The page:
Filing 23

MEMORANDUM Opinion and Order written by the Honorable Gary Feinerman on 4/12/2018.Mailed notice.(jlj, )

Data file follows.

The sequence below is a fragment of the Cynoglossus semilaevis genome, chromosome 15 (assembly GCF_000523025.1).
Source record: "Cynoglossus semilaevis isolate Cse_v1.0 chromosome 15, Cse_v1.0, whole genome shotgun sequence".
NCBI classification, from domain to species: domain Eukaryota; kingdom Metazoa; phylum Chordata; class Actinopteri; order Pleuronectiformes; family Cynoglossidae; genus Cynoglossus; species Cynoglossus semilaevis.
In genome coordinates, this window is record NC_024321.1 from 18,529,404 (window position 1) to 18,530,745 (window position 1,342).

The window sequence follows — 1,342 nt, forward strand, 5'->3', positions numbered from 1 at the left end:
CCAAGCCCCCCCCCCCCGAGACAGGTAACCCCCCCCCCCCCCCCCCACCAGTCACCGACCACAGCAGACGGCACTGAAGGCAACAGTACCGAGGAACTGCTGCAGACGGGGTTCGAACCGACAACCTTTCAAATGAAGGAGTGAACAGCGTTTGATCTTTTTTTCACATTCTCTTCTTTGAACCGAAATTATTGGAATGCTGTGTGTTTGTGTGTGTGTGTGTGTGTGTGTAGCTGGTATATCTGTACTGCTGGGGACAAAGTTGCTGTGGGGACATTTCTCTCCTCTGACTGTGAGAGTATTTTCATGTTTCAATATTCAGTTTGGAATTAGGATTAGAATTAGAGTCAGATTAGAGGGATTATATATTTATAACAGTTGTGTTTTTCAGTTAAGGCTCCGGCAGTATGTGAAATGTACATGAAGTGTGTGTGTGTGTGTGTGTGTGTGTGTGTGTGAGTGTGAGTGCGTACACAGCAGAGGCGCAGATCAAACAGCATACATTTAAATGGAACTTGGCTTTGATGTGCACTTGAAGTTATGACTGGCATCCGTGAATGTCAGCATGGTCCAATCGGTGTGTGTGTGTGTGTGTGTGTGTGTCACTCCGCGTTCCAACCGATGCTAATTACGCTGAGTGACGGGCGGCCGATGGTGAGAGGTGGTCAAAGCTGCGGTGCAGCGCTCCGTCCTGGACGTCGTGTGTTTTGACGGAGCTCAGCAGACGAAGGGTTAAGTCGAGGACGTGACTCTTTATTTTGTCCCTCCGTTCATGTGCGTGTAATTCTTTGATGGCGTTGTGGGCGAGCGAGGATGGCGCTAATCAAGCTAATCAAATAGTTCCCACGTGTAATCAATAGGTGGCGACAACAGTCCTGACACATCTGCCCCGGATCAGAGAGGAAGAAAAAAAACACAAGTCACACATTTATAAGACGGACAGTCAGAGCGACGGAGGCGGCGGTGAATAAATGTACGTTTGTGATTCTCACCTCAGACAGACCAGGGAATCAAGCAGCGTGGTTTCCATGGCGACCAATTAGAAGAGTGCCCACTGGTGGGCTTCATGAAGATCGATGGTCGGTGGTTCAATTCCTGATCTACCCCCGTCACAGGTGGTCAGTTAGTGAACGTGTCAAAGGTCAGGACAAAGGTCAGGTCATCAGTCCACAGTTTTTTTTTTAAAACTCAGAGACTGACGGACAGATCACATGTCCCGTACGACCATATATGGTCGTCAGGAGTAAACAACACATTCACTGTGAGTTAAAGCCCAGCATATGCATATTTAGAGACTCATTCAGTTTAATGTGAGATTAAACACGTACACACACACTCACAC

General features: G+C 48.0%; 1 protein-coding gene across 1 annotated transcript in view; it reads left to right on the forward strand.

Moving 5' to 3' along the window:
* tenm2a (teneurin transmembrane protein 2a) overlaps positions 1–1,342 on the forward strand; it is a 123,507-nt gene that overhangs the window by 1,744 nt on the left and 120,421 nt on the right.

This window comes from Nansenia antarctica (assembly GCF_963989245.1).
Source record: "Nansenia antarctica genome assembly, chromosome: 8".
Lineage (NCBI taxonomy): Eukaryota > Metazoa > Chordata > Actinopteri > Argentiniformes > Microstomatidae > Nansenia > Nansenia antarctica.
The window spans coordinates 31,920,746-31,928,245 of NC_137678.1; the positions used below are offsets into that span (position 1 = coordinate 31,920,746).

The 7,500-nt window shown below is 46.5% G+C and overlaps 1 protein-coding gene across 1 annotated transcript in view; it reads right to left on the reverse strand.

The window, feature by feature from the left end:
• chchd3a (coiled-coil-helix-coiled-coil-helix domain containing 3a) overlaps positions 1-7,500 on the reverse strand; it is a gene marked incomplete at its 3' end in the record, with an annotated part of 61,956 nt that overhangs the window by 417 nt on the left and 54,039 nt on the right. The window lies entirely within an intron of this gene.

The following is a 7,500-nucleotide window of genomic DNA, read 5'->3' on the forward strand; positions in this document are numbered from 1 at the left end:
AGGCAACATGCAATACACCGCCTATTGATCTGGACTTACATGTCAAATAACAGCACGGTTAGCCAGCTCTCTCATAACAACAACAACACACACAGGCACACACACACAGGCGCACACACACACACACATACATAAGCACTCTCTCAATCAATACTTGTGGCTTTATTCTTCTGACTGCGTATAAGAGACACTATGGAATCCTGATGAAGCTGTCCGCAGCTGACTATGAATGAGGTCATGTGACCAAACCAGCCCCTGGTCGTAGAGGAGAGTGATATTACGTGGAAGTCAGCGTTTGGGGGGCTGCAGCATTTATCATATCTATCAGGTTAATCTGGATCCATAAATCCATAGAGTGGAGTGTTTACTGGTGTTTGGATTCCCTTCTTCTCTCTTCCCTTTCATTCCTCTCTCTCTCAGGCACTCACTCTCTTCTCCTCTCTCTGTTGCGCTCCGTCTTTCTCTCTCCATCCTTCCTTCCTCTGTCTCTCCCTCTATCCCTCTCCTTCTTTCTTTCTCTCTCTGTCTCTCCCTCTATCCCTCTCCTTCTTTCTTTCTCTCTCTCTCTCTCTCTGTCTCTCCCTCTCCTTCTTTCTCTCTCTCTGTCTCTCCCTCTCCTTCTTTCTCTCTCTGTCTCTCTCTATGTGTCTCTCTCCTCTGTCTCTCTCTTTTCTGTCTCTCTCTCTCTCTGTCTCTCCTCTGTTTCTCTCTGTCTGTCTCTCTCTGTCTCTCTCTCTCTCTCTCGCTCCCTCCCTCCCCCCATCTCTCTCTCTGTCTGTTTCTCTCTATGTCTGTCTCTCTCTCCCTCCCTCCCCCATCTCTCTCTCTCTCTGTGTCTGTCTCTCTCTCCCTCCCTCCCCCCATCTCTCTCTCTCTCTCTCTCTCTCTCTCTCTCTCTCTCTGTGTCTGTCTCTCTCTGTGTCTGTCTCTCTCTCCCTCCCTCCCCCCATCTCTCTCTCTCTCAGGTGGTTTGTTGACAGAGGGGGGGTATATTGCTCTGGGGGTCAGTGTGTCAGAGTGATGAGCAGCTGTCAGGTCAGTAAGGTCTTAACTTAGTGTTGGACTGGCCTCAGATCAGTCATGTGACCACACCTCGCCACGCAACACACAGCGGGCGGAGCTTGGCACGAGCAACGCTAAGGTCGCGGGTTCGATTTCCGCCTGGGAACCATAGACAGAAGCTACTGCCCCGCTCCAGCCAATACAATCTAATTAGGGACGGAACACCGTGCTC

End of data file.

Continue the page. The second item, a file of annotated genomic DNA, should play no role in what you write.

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UNITED STATES DISTRICT COURT FOR THE NORTHERN DISTRICT OF ILLINOIS EASTERN DIVISION In re TINA RICE-HARRIS, Debtor. _____________________________________________ TINA RICE-HARRIS, Appellant, vs. FIRST FEDERAL SAVINGS BANK, Appellee. ) ) ) ) ) ) ) ) ) ) ) ) ) ) Chapter 13 _______________________ 17 C 6489 Judge Gary Feinerman Appeal from: No. 17 B 22158 MEMORANDUM OPINION AND ORDER Tina Rice-Harris appeals the bankruptcy court’s denial of her motion to extend the thirtyday automatic stay authorized by 11 U.S.C. § 362(c)(3)(A). Doc. 1. The bankruptcy court’s ruling is affirmed. Background A. Facts The following facts are not in dispute. Rice-Harris married Matthew Harris in March 2013. Doc. 12-1 at 120. Approximately a year earlier, Harris had purchased in fee simple a property located at 1100 West Chestnut Street in Chicago (the “Property”). Id. at 94. Harris financed the purchase with a $680,100 promissory note from First Federal Savings Bank secured by the Property. Ibid. In September 2014, Harris executed a quitclaim deed, transferring the Property to himself and Rice-Harris as tenants by the entirety. Id. at 95, 122-24. When Harris died, Rice-Harris became the sole owner of the Property through the right of survivorship. Id. at 111. Rice-Harris 1 continues to live on the Property, but because she was not a signatory to the promissory note, she has no personal financial obligation to First Federal. Id. at 95; Doc. 12-2 at 35. On April 3, 2015, after the note went into default, First Federal filed a foreclosure suit in the Circuit Court of Cook County, Illinois. Doc. 12-1 at 95. Judgment against the Property, but not Rice-Harris personally, entered in that case on October 27, 2016. Ibid.; Case No. 17 B 2304 (Bankr. N.D. Ill.), Dkt. 17-1. Rice-Harris filed her first Chapter 13 petition on January 26, 2017—the day the redemption period associated with the state court foreclosure proceeding expired. Doc. 12-1 at 90, 113; Doc. 12-2 at 29; Case No. 17 B 2304 (Bankr. N.D. Ill.), Dkt. 1, Dkt. 17 at 5. On May 23, 2017, the bankruptcy court granted the Chapter 13 trustee’s motion to dismiss the case under 11 U.S.C. § 1307(c)(1) for Rice-Harris’s “unreasonable delay” in providing her creditors with the required “business packet and statement of financial affairs.” Case No. 17 B 2304 (Bankr. N.D. Ill.), Dkts. 24, 30. On July 25, 2017, Rice-Harris filed her second Chapter 13 petition, which is the subject of this appeal. Doc. 12-1 at 8. B. Statutory Scheme With certain exceptions, filing a bankruptcy petition “operates as a stay, applicable to all entities, of … any act to … enforce against property of the debtor any lien … [that] secures a claim that arose before the commencement of the case.” 11 U.S.C. § 362(a)(5). Ordinarily, the stay remains in place for the duration of the bankruptcy proceeding—that is, until the time the case is closed or dismissed or a discharge is granted, whichever comes first. See id. § 362(c)(2). The Bankruptcy Code, however, limits the automatic stay’s length for certain categories of repeat filers. As relevant here, when a debtor files a subsequent petition after having a “case … pending within the preceding 1-year period … dismissed,” the automatic stay lasts for only thirty days. Id. § 362(c)(3)(A); see In re Paulino, 2014 WL 5358409, at *1 (Bankr. S.D.N.Y. Oct. 20, 2 2014) (“§ 362(c)(3) of the Bankruptcy Code provides that a debtor loses the protection of the automatic stay after 30 days in a case filed within 12 months of the dismissal of an earlier proceeding.”). The Code nevertheless permits a “party in interest,” including the debtor, to move for an extension “before the expiration of the 30-day period,” but “only if the party in interest demonstrates that the filing of the later case is in good faith as to the creditors to be stayed.” 11 U.S.C. § 362(c)(3)(B); see In re Roberts, 2015 WL 7257918, at *2 (D. Haw. Nov. 16, 2015) (“The bankruptcy court may extend the thirty-day stay if a party files a timely motion showing that the second bankruptcy case was filed in good faith.”). In certain circumstances, the Code imposes a presumption, rebuttable by “clear and convincing evidence to the contrary,” that the subsequent filing was not made in good faith. 11 U.S.C. § 362(c)(3)(C). As relevant here, the presumption applies in the case of a debtor whose “previous case … was dismissed within … [the preceding] 1-year period, after the debtor failed to … file or amend the petition or other documents as required by this title or the court without substantial excuse.” Id. § 362(c)(3)(C)(II)(aa); see Marshall v. Blake, __ F.3d __, 2018 WL 1417550, at *13 (7th Cir. Mar. 22, 2018) (“Blake filed a previous bankruptcy case that was dismissed within one year of the filing of this matter due to Blake’s failure to make plan payments. As a result, this case was presumed to have been filed in bad faith. To rebut this presumption and extend the automatic bankruptcy stay at the outset of this case, Blake had to provide clear and convincing evidence that this case was filed in good faith.”) (citation and internal quotation marks omitted). The presumption also applies if “there has not been a substantial change in the financial or personal affairs of the debtor since the dismissal of the next most previous case.” 11 U.S.C. § 362(c)(3)(C)(III); see In re Gibas, 543 B.R. 570, 596-97 (Bankr. E.D. Wis. 2016) (discussing the statutory scheme). 3 C. Procedural History On July 27, 2017, two days after filing her second Chapter 13 petition, Rice-Harris moved under § 362(c)(3)(B) to extend the thirty-day automatic stay. Doc. 12-1 at 9, 87-92. In her affidavit accompanying the motion, Rice-Harris averred that she “intend[ed] to put the Property on the Market in April 2018 and expect[ed] to close on a sale prior to the end of June 2018. … [T]he net proceeds from the sale of the Property will be in excess of the claim held by First Federal Savings Bank.” Id. at 92. Rice-Harris added that this second Chapter 13 proceeding “was filed in good faith. I have retained different bankruptcy counsel from [the earlier case], and have put forth a plan which I believe will repay my creditors in an appropriate and responsible manner.” Ibid. After First Federal objected to Rice-Harris’s motion, id. at 94102, the bankruptcy court held hearings on August 3 and August 10, Doc. 12-2 at 1, 13. At the August 10 hearing, the bankruptcy court orally denied Rice-Harris’s motion for two independent reasons. Id. at 22. First, the court held that because Rice-Harris’s right of redemption under state law had expired, she no longer had an ownership interest in the Property, which was therefore no longer property of the bankruptcy estate. Id. at 20-21. Second, after noting that the § 362(c)(3)(C) presumption (that her second petition was not filed in good faith) applied “as a result of the dismissal of [her] prior Chapter 13 case” for failure to provide creditors with required documents, the court held that Rice-Harris had not “rebutted that presumption by clear and convincing evidence.” Id. at 23. The court also held that there had been no “change … in the financial or personal affairs of the debtor since the dismissal of the prior case … sufficient to rebut the presumption.” Ibid. The court, however, permitted RiceHarris to file additional briefing on the question whether she still had a cognizable interest in the Property despite the expiration of the redemption period. Id. at 25-26. 4 At a third and final hearing on August 24, the bankruptcy court first held, in light of Colon v. Option One Mortgage Corp., 319 F.3d 912 (7th Cir. 2003), that it had incorrectly concluded at the August 10 hearing that Rice-Harris did not have an ownership interest in the Property. Doc. 12-2 at 28-30. The court nevertheless reaffirmed its earlier holding that RiceHarris had failed to rebut the § 362(c)(3)(C) presumption by clear and convincing evidence. Id. at 32-34. Relying on In re Love, 957 F.2d 1350 (7th Cir. 1992), the court looked to the “totality of the circumstances” surrounding her second bankruptcy petition. Id. at 31. The court considered these factors from Love: “the timing of the petition, how the debt arose, the debtor’s motive in filing the petition, and how the debtor’s actions affect[] its creditors.” Ibid. The court also considered the following additional factors: “why the debtor’s prior case was dismissed, including the debtor’s conduct in that case, the likelihood that the debtor will have a steady income throughout the bankruptcy case, and whether she can properly fund the plan, whether the debtor’s circumstances have changed since the prior dismissal, and whether the trustee or creditors have objected to the debtor’s motion.” Id. at 31-32 (citing Gibas, 543 B.R. at 598). Applying these factors, the bankruptcy court found, first, that Rice-Harris’s “essential purpose [in] filing this new case was to impose the stay in order to delay the foreclosure action by First Federal significantly, not in order to save her home to provide a roof over her head or to give her a fresh start, but, rather, to sell it in hopes of obtaining a profit.” Id. at 33. Second, the court found that Rice-Harris had provided no “guarantee” as to when the Property would be sold, “or that it will sell for the amount she currently claims its worth.” Ibid. Third, the court found that Rice-Harris “ha[d] not shown there was a substantial change in her financial affairs since the dismissal of the prior case.” Id. at 34. Based on these findings, the court held that the “totality of the circumstances does not show by clear and convincing evidence that this case was filed in 5 good faith as to this particular creditor,” id. at 34, and thus denied Rice-Harris’s motion to extend the stay. Rice-Harris then filed this timely appeal. Doc. 1. Discussion The sole question on appeal is whether the bankruptcy court erred in denying RiceHarris’s § 362(c)(3)(B) motion to extend the thirty-day automatic stay on the ground that she had not rebutted by clear and convincing evidence the § 362(c)(3)(C) presumption that she had not filed her second Chapter 13 petition in good faith. The parties agree that this court reviews for clear error the bankruptcy court’s finding that Rice-Harris did not act in good faith, and they further agree that Love’s totality of the circumstances test governs that determination. Doc. 12 at 9, 17-18; Doc. 14 at 10, 17; see Love, 957 F.2d at 1353-54 (upholding a bankruptcy court ruling under 11 U.S.C. § 1307(c) “[b]ecause the bankruptcy court appropriately applied the totality of circumstances test in making its good faith determination, and because it was not clearly erroneous for the bankruptcy judge to find that Love lacked good faith in filing the Chapter 13 petition”). * Moreover, this court reviews for abuse of discretion the bankruptcy court’s decision not to extend the automatic stay. See Colon, * The parties’ agreement regarding Love is sound. It is true that Love did not construe the term “good faith” within the meaning of § 362(c), but rather arose under § 1307(c), which gives a bankruptcy court discretion to “convert a case under [Chapter 13] to a case under chapter 7” or to dismiss it, “whichever is in the best interests of creditors and the estate, for cause.” 11 U.S.C. § 1307(c); see Love, 957 F.2d at 1354. As Love explained, however, although “Chapter 13 does not explicitly contain a good faith requirement for the filing of a petition,” because the Seventh Circuit has held “that lack of good faith is sufficient cause for dismissal” under § 1307(c), an initial Chapter 13 petition may nevertheless be subject to an implicit “good faith determination.” Id. at 1354-55. Given that § 362(c)(3)(B) explicitly subjects repeat Chapter 13 filers seeking an extension of the automatic stay to a good faith determination, the Love totality of the circumstances test applies here. 6 319 F.3d at 916 (“The bankruptcy court’s grant of relief from the automatic stay is reviewed for an abuse of discretion.”); In re Williams, 144 F.3d 544, 546 (7th Cir. 1998) (“[T]he bankruptcy court has discretion whether and to what extent it will grant relief from the stay, so our review is limited to whether the court abused that discretion.”). It was not clearly erroneous for the bankruptcy court to find, applying Love’s totality of the circumstances test, that Rice-Harris did not act in good faith in filing her second bankruptcy petition. On appeal, Rice-Harris does not dispute that § 362(c)(3)(C)’s rebuttable presumption applies to her, Doc. 12 at 19, nor does she explain why she did not provide the requisite materials to her creditors in the first bankruptcy proceeding, resulting in the dismissal of that case. Rather, Rice-Harris contends that, in the second proceeding, she “provided the Bankruptcy Court with a great deal of uncontroverted and uncontested information supporting [her] requested relief.” Id. at 16. That evidence, according to Rice-Harris, included: (i) an affidavit … as to the change in her personal affairs since the filing of the Prior Case, (ii) proof that the property was transferred from Matthew Harris to [Rice-Harris] while they were legally married, (iii) [First Federal’s] admission that the value of its claim secured by the Property was approximately $800,000.00, (iv) an appraisal dated August 22, 2016, evidencing the value of the property was $1,000.000.00 [sic], (v) a chapter 13 plan which proposed to market and sell the Property, and pay 100% of the claims held by [First Federal] and the Bankruptcy Estate, and (vi) the presence of [Rice-Harris] during each hearing before the Bankruptcy Court with an offer to elicit testimony in support of the Motion to Extend Stay. Id. at 16-17. None of that evidence is sufficient to overturn the bankruptcy court’s finding that RiceHarris did not rebut by clear and convincing evidence the presumption that she did not file her second bankruptcy petition in good faith. “Under [the clear error] standard, if the trial court’s account of the evidence is plausible in light of the record viewed in its entirety, a reviewing court may not reverse even if convinced that it would have weighed the evidence differently as trier of 7 fact.” Love, 957 F.2d at 1354. The evidence Rice-Harris points to on appeal does not address the bankruptcy court’s principal findings of fact—that (1) her motivation in filing the second petition was to extract a profit from the sale of her property, and (2) that she had provided no guarantee as to when the property would be sold. Doc. 12-2 at 33. Nothing about her husband’s motivations in transferring the property, the value of First Federal’s claim, the value of the Property, the fact that her proposed plan would (at least on her account) make First Federal whole, or her attendance during court proceedings are relevant to those findings. Moreover, the reasons the bankruptcy court gave for its factual findings are “plausible in light of the record viewed in its entirety.” Love, 957 F.2d at 1354. Rice-Harris’s undisputed failure to provide required documentation to her creditors in the first bankruptcy proceeding strongly suggests that her motivations in again filing for bankruptcy were to “frustrate [her] mortgage lender[’s] attempts to exercise [its] foreclosure rights, rather than to pay off creditors via the relief afforded by chapter 13.” Gibas, 543 B.R. at 598. Likewise, Rice-Harris’s proposal in July 2017 to sell the Property in April 2018 and “to close on a sale prior to the end of June 2018,” Doc. 12-1 at 92, contained no commitment mechanism to assure First Federal that, in light of her prior conduct, she would follow through this time, nor that, as the bankruptcy court emphasized, the Property “[would] sell for the amount she currently claims it’s worth,” Doc. 122 at 33. Rice-Harris contends that, contrary to the bankruptcy court’s finding, she successfully demonstrated a “change in her personal affairs since the filing of the Prior Case.” Doc. 12 at 16. But the only record evidence on this point is Rice-Harris’s affidavit accompanying her motion to extend the automatic stay. As noted, Rice-Harris averred in that affidavit that she had hired a new lawyer after the dismissal of her first petition and was now willing to sell the Property. Doc. 8 12-2 at 92. But although Rice-Harris’s conduct perhaps reflects a new seriousness of purpose, it does not undermine the bankruptcy court’s conclusion that there had been no “substantial change in her financial affairs since the dismissal of the prior case.” Doc. 12-2 at 34; compare In re Kalpakis, 2017 WL 3600645, at *4 (Bankr. E.D.N.Y. Aug. 18, 2017) (denying a motion to extend a stay where “[t]he only change in circumstances following dismissal of the First Case is Debtor’s desire to continue to use or have access to the Property”), with In re Forletta, 397 B.R. 242, 243, 245 (Bankr. E.D.N.Y. 2008) (finding that the debtor had rebutted the § 362(c)(3)(C) presumption where she had shown that her boyfriend, with whom she had “reconciled,” would “provid[e] her with approximately $4,000 per month which she [would] use toward funding the Plan” and that she would “rent[] out a portion of her home for $2,000 per month”); In re Castaneda, 342 B.R. 90, 95 (Bankr. S.D. Cal. 2006) (“Here, Debtor’s personal and financial affairs have substantially improved since the dismissal of her Prior Case. At that time, Debtor was unable to make the plan payments because she had lost her daughter’s income. Debtor’s son has now agreed to give his mother $500 monthly for the duration of her plan so she can make her plan payments. The additional income substantially improves Debtor’s personal and financial affairs since the dismissal of her Prior Case.”) (internal quotation marks omitted). Given that the bankruptcy court did not clearly err in finding that Rice-Harris had not rebutted the § 362(c)(3)(C) presumption, it was not an abuse of discretion for the court to deny her motion to extend the automatic stay. Rather, because § 362(c)(3)(B) makes filing in good faith a requirement for obtaining a stay extension, the bankruptcy court rightly concluded that Rice-Harris was entitled to no more than the thirty-day stay for which the statute provides. See 11 U.S.C. § 362(c)(3)(B) (“[O]n the motion of a party in interest for continuation of the automatic stay and upon notice and a hearing, the court may extend the stay in particular cases as 9 to any or all creditors … only if the party in interest demonstrates that the filing of the later case is in good faith as to the creditors to be stayed.”) (emphasis added). Conclusion The bankruptcy court’s denial of Rice-Harris motion to extend the automatic stay is affirmed. April 12, 2018 ____________________________________ United States District Judge 10